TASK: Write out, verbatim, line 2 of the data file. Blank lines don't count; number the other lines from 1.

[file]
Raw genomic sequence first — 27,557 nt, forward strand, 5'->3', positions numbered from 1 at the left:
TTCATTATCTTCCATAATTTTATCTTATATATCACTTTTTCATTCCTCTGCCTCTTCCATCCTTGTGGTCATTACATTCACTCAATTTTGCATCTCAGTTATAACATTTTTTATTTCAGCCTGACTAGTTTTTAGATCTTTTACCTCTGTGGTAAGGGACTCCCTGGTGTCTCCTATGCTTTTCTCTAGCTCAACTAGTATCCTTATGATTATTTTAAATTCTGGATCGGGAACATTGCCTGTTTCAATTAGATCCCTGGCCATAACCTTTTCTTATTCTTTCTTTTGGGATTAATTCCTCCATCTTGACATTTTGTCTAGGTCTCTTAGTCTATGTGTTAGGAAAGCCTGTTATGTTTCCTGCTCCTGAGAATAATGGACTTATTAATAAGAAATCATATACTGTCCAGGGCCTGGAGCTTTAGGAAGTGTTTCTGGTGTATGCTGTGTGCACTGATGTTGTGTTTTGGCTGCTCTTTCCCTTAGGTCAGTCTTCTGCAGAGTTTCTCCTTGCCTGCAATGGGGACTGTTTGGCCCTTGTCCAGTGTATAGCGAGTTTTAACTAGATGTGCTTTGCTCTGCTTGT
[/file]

TTCATTATCTTCCATAATTTTATCTTATATATCACTTTTTCATTCCTCTGCCTCTTCCATCCTTGTGGTCATTACATTCACTCAATTTTGCATCTCAGTTATAACATTTTTTATTTCAGCCTGACTAGTTTTTAGATCTTTTACCTCTGTGGTAAGGGACTCCCTGGTGTCTCCTATGCTTTTCTCTAGCTCAACTAGTATCCTTATGATTATTTTAAATTCTGGATCGGGAACATTGCCTGTTTCAATTAGATCCCTGGCCATAACCTTTTCTTATTCTTTCTTTTGGGATTAATTCCTCCATCTTGACATTTTGTCTAGGTCTCTTAGTCTATGTGTTAGGAAAGCCTGTTATGTTTCCTGCTCCTGAGAATAATGGACTTATTAATAAGAAATCATATACTGTCCAGGGCCTGGAGCTTTAGGAAGTGTTTCTGGTGTATGCTGTGTGCACTGATGTTGTGTTTTGGCTGCTCTTTCCCTTAGGTCAGTCTTCTGCAGAGTTTCTCCTTGCCTGCAATGGGGACTGTTTGGCCCTTGTCCAGTGTATAGCGAGTTTTAACTAGATGTGCTTTGCTCTGCTTGT